Should You Even Consider a Career Change at 40?

Career Change at 40Career decisions are tough when you’re 18 and about to launch your life but now that you’re “of a certain age” the prospects of changing careers can feel daunting. If you’re staring at the possibility of making a career change at 40 or older and you get the same feeling when thinking of jumping out of a plane – you’re not alone! Yet, you know you’d be happier if you were doing something else. It’s a strange mix of feelings and there is a reason why you are feeling this way and things you can do.

Why do you have these mixed feelings about a career change at 40?

  • Change has mixed feelings, the most dominate being anxiety and fear. Change causes a certain level of discomfort and we really hate to feel uncomfortable. We can also feel fear, particularly with a career change which comes from the idea that you don’t know what might be ahead for you. You might dislike the new career or it could impact your life in other unknown ways.
  • At the same time, because of the age and experience, we have more to lose. Our life, however it is composed, is something we have worked hard to achieve. It is largely shaped by the course of our current career. We now have more things in life to lose if this change goes bad. Yet, we have a better understanding of ourselves. All this experience has served to help us know what we do and don’t like, our values and other factors that drive our decision to make a career change. It’s good to understand what makes us tick.

What do you need to do to reduce the anxiety about this career change at 40 and figure out your next career?

  • Make a specific list of issues. Fear will often shrink or disappear under the light of good logic and focus. If you can list out your fears, you can do the work to investigate and therefore, reduce the effects of what might be at the heart of your concerns.
  • Figuring out your next career requires think time and research. You will not have a brilliant “AHA” moment most likely without doing some discovery work. You need to think through what is important in your next career. You need to understand yourself which will be more than simply taking an assessment.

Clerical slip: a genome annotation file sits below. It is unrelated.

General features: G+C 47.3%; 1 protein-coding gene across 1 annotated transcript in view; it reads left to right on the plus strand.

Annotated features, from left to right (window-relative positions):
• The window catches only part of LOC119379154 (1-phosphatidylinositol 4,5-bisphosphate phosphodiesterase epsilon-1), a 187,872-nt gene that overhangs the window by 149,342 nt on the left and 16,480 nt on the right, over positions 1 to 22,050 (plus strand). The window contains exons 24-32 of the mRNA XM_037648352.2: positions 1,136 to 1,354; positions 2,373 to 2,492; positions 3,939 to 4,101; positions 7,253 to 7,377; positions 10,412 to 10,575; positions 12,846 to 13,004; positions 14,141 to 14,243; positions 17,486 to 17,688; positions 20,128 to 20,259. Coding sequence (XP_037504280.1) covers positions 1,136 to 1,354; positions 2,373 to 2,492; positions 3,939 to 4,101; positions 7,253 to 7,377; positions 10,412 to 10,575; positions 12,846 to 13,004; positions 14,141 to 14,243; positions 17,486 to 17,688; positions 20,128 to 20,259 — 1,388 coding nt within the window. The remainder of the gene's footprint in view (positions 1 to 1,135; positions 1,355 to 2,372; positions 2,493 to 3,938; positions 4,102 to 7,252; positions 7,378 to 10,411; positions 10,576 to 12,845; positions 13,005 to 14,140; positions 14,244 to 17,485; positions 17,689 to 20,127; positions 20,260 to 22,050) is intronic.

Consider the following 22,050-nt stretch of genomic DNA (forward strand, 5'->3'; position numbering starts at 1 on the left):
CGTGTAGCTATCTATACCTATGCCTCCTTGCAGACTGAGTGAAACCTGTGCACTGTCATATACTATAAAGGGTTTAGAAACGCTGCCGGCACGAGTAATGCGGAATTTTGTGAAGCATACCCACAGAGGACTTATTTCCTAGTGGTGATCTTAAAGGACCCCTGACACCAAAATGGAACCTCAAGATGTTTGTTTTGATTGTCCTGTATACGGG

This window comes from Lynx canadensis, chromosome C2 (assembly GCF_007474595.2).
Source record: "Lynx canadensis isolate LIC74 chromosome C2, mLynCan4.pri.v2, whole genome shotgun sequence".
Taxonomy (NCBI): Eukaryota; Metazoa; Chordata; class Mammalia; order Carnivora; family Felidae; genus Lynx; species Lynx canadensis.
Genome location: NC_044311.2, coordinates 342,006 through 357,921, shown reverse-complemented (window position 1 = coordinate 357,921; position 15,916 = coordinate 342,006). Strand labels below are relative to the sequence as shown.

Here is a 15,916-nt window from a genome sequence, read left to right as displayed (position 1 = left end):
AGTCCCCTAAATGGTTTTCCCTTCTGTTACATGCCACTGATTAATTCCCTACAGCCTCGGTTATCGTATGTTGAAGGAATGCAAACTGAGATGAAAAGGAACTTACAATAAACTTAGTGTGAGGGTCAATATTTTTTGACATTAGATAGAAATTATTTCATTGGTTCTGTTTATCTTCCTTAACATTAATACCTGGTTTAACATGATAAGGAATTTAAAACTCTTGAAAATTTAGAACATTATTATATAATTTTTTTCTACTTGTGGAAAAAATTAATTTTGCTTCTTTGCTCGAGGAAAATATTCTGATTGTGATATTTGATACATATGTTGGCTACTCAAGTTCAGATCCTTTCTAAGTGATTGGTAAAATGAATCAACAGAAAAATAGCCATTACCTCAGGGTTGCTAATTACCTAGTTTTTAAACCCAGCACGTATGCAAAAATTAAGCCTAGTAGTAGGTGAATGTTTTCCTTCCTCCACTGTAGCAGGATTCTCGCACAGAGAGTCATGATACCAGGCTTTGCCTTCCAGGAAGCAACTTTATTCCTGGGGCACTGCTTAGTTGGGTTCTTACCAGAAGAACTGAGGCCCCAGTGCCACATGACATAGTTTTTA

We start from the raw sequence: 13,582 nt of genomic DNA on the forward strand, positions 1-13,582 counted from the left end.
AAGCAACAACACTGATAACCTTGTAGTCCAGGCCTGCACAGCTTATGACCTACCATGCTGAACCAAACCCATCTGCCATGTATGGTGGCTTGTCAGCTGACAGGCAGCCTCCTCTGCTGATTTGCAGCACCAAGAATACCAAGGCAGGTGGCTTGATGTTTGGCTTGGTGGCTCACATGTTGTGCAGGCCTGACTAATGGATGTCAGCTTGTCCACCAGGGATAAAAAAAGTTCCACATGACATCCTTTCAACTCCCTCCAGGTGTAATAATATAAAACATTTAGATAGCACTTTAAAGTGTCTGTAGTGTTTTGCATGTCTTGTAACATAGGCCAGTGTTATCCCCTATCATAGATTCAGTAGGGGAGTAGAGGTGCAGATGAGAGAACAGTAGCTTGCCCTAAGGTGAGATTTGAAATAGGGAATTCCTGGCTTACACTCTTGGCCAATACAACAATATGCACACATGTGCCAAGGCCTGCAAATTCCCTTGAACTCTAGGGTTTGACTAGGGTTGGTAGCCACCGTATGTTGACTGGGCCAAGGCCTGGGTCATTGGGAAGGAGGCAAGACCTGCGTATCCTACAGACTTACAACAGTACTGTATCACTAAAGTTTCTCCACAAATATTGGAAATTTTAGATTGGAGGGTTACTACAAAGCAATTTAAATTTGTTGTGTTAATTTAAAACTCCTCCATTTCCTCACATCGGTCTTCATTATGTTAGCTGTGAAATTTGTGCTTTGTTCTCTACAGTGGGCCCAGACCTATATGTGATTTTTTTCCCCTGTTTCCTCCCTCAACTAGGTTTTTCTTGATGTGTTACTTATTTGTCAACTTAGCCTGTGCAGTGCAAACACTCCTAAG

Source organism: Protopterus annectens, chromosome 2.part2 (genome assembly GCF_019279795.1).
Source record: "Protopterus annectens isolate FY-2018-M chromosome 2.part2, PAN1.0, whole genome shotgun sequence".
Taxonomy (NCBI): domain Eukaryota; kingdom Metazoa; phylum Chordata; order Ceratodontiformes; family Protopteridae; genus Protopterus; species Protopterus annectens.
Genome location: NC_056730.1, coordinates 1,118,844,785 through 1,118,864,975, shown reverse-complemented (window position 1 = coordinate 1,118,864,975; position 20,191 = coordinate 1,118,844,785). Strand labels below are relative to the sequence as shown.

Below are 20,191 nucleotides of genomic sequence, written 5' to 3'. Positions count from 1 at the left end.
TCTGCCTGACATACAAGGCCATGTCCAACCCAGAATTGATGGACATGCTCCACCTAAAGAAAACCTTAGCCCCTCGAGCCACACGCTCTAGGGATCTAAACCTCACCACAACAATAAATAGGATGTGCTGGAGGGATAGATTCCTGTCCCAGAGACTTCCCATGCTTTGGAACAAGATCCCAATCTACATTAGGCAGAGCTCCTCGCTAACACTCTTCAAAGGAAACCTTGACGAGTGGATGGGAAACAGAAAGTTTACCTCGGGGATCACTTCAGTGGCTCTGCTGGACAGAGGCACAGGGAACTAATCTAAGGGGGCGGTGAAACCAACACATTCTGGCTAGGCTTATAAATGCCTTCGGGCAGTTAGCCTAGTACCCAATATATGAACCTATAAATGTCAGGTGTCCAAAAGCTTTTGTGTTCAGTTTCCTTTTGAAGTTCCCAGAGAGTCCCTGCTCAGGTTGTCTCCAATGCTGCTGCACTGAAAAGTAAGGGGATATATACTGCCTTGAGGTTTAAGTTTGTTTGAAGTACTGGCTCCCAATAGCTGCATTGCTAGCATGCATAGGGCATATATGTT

Assessments are good but you need more than an assessment to tell you about yourself. Here are ideas for moving you forward in this important decision:

  • Tap into various career experts and books on the subject of career change and career change at 40. Each one has an interesting approach to help you so look into more than just one person. You will learn some new things about yourself with each approach.
  • Figure out what you want to take with you. By now, you have amassed considerable transferable skills. Some skills you probably enjoy and wouldn’t mind using in a new setting.
  • Talk to people about their careers. You will be shocked at how much you can learn about yourself and what the possibilities might be when you ask people more details about what they do. Even if you outright dislike what you hear, that is still great information for you as it gives you more insight about careers that are out there.
  • Check out and study various careers in things like the Occupational Outlook (Google this). It is a great compilation of information about all types of careers. You may discover careers that will capture your skills and interest that you never knew existed.

Some of greatest leaders of business didn’t begin the career that catapulted them until much later in life. Just because you are over 40 does not mean you are now stuck until you retire. You are only limited by your belief about what’s possible and a little effort.

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